Worried About A-Level Results?

18 August 2011, 05:00

The Thames Valley's universities are telling students waiting for their A-Level results not to panic.

The advice from the University of Reading is not to keep calm.

Dr. Christina Edgar is their Head of Admissions, she told Heart students should be proactive.

"If you haven't got the results you were expecting this isn't the end of the world, there's plenty of options still for you. The first thing to do is go on to UCAS track and see if your university's been able to confirm your place.

"That's your first port of call. After that you'll be able to see what options you've got available to you - hopefully you've met the offer and you're all sorted and don't need to do anything.

"If you can see on track that they haven't been able to confirm you yet, then it'll show if they cant make a place for you and then you need to follow the instructions for clearing."

The University of Reading have said they're not likely to take part in clearing, as they've seen an increase in applicants third year, especially in vocational subjects.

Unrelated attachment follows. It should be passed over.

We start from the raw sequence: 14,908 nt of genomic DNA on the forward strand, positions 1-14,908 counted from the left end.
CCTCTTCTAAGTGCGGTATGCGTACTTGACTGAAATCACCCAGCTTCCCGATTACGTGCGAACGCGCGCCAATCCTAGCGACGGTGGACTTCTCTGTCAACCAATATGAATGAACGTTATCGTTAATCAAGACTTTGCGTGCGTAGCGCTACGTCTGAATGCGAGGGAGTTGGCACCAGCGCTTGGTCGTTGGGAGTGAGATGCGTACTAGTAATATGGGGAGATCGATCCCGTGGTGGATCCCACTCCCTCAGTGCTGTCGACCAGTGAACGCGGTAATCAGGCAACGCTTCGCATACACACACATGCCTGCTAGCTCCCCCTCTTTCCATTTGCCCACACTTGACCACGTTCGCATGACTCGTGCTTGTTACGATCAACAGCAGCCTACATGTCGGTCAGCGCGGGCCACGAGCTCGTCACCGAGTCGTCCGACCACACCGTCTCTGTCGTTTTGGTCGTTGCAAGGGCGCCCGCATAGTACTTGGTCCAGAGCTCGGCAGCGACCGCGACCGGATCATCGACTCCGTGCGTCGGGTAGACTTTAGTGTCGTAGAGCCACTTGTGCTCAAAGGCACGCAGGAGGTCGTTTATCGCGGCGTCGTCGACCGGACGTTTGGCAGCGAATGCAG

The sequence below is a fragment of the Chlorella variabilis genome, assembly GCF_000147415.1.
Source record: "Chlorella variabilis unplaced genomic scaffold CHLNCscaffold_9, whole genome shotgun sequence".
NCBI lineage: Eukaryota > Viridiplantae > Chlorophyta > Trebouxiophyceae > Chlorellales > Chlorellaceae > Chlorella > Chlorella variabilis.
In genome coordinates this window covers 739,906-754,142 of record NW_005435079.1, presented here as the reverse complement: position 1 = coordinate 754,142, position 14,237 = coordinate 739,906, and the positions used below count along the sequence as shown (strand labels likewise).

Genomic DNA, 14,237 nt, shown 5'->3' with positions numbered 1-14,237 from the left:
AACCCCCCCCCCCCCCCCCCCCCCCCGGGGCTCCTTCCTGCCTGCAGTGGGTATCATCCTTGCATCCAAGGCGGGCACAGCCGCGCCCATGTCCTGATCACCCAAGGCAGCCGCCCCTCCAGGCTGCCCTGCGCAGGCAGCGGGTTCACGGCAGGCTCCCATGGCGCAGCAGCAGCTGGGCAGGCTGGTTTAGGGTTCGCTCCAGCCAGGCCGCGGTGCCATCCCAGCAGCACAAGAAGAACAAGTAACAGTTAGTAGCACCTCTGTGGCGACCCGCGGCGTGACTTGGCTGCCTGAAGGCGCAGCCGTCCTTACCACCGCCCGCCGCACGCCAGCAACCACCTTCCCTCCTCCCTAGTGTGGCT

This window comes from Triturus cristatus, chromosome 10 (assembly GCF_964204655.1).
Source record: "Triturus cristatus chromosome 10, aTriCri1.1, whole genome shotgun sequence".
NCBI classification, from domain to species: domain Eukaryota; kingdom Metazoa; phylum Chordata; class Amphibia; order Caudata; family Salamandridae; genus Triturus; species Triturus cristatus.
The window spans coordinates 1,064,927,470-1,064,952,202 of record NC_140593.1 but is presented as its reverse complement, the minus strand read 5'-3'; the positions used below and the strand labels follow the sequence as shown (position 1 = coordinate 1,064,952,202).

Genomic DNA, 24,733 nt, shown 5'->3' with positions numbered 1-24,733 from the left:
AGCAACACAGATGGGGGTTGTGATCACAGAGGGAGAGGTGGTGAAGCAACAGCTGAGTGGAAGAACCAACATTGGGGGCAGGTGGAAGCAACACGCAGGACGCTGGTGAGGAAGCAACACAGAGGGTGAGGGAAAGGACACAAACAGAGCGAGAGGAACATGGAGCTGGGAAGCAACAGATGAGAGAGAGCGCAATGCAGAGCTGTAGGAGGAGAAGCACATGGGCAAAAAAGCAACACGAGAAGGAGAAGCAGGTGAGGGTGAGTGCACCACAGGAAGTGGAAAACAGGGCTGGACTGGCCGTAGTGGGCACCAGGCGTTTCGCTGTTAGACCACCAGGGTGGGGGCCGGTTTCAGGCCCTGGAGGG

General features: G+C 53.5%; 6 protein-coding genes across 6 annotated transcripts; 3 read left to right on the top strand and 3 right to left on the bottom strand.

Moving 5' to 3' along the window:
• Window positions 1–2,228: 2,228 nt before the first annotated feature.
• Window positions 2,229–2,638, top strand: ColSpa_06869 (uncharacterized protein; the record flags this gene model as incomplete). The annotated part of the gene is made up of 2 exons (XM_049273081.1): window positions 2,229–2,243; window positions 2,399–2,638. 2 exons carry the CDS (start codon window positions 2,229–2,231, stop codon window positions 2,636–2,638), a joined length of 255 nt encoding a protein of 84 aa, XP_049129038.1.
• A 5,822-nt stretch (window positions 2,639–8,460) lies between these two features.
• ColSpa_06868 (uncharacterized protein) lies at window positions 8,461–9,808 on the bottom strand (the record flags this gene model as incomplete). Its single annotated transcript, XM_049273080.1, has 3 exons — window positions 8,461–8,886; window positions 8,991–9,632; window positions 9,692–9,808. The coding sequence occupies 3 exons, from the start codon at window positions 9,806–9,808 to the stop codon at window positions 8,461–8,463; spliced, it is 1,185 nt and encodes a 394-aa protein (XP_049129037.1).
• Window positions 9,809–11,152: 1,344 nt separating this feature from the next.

"We've seen a 7 percent increase in applications this year both from home EU students and overseas students. We've seen particular increases in European Studies, Management, Agriculture and Chemistry so areas where people are seeing a good career ahead of them."

Both Oxford University and Oxford Brookes have reported a record year for applicants. One reason for this could be the impending fee rises for students starting university courses next September, 2012.

Buckinghamshire's advice service Connexions are telling students there's lots of options out there for people who achieve higher or lower than their expected grades.

Pauline Risk is their Communities Manager.

"A blip in the exam results need not be the end of the world for young people, with students waiting to find out if they've achieved their expected grades, but, it's not a disaster if they don't! Our advice and support service is there to help young people whose results are higher or lower than expected, and we're also here for those who don't yet have final plans."

The trend of people going on to further education after their A-Levels is expected to continue.